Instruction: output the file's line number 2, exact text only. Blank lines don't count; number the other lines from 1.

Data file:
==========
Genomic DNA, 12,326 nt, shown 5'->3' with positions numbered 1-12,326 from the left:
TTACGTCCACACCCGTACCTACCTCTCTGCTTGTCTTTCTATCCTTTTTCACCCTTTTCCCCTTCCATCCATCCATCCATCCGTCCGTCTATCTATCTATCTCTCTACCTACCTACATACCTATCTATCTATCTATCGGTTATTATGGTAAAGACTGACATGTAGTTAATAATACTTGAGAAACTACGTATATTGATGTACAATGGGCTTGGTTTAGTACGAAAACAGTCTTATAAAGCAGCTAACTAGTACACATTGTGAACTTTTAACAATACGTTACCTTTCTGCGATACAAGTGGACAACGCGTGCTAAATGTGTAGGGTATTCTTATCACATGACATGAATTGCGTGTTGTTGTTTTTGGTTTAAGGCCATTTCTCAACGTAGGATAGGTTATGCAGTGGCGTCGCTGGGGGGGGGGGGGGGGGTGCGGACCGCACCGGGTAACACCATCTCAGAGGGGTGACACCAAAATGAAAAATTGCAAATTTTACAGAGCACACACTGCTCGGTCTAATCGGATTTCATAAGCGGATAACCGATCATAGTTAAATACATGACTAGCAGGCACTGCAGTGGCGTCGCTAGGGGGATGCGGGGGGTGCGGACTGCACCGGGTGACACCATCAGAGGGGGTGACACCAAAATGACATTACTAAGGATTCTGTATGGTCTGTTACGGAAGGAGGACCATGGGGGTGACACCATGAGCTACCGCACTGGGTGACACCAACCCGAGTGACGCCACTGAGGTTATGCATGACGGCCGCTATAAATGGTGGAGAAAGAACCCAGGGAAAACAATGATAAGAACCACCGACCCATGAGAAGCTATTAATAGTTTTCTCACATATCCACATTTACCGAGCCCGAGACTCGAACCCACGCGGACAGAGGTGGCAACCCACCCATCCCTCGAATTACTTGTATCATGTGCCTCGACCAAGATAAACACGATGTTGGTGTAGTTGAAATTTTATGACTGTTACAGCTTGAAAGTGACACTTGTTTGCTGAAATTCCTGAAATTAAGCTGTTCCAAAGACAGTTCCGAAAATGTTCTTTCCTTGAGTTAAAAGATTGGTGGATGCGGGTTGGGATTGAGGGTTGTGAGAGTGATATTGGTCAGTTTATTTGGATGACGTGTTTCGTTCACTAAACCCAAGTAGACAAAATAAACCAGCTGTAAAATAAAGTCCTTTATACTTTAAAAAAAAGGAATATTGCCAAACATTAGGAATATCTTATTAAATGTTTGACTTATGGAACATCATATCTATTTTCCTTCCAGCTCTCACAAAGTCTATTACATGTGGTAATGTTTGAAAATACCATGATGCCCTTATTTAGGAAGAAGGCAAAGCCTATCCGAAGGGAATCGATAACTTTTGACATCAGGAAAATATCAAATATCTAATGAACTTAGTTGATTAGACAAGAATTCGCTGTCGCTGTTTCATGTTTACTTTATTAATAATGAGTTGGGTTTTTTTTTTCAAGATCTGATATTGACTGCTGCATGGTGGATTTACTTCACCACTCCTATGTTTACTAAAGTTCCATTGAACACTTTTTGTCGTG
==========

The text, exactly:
TTACGTCCACACCCGTACCTACCTCTCTGCTTGTCTTTCTATCCTTTTTCACCCTTTTCCCCTTCCATCCATCCATCCATCCGTCCGTCTATCTATCTATCTCTCTACCTACCTACATACCTATCTATCTATCTATCGGTTATTATGGTAAAGACTGACATGTAGTTAATAATACTTGAGAAACTACGTATATTGATGTACAATGGGCTTGGTTTAGTACGAAAACAGTCTTATAAAGCAGCTAACTAGTACACATTGTGAACTTTTAACAATACGTTACCTTTCTGCGATACAAGTGGACAACGCGTGCTAAATGTGTAGGGTATTCTTATCACATGACATGAATTGCGTGTTGTTGTTTTTGGTTTAAGGCCATTTCTCAACGTAGGATAGGTTATGCAGTGGCGTCGCTGGGGGGGGGGGGGGGGGTGCGGACCGCACCGGGTAACACCATCTCAGAGGGGTGACACCAAAATGAAAAATTGCAAATTTTACAGAGCACACACTGCTCGGTCTAATCGGATTTCATAAGCGGATAACCGATCATAGTTAAATACATGACTAGCAGGCACTGCAGTGGCGTCGCTAGGGGGATGCGGGGGGTGCGGACTGCACCGGGTGACACCATCAGAGGGGGTGACACCAAAATGACATTACTAAGGATTCTGTATGGTCTGTTACGGAAGGAGGACCATGGGGGTGACACCATGAGCTACCGCACTGGGTGACACCAACCCGAGTGACGCCACTGAGGTTATGCATGACGGCCGCTATAAATGGTGGAGAAAGAACCCAGGGAAAACAATGATAAGAACCACCGACCCATGAGAAGCTATTAATAGTTTTCTCACATATCCACATTTACCGAGCCCGAGACTCGAACCCACGCGGACAGAGGTGGCAACCCACCCATCCCTCGAATTACTTGTATCATGTGCCTCGACCAAGATAAACACGATGTTGGTGTAGTTGAAATTTTATGACTGTTACAGCTTGAAAGTGACACTTGTTTGCTGAAATTCCTGAAATTAAGCTGTTCCAAAGACAGTTCCGAAAATGTTCTTTCCTTGAGTTAAAAGATTGGTGGATGCGGGTTGGGATTGAGGGTTGTGAGAGTGATATTGGTCAGTTTATTTGGATGACGTGTTTCGTTCACTAAACCCAAGTAGACAAAATAAACCAGCTGTAAAATAAAGTCCTTTATACTTTAAAAAAAAGGAATATTGCCAAACATTAGGAATATCTTATTAAATGTTTGACTTATGGAACATCATATCTATTTTCCTTCCAGCTCTCACAAAGTCTATTACATGTGGTAATGTTTGAAAATACCATGATGCCCTTATTTAGGAAGAAGGCAAAGCCTATCCGAAGGGAATCGATAACTTTTGACATCAGGAAAATATCAAATATCTAATGAACTTAGTTGATTAGACAAGAATTCGCTGTCGCTGTTTCATGTTTACTTTATTAATAATGAGTTGGGTTTTTTTTTTCAAGATCTGATATTGACTGCTGCATGGTGGATTTACTTCACCACTCCTATGTTTACTAAAGTTCCATTGAACACTTTTTGTCGTG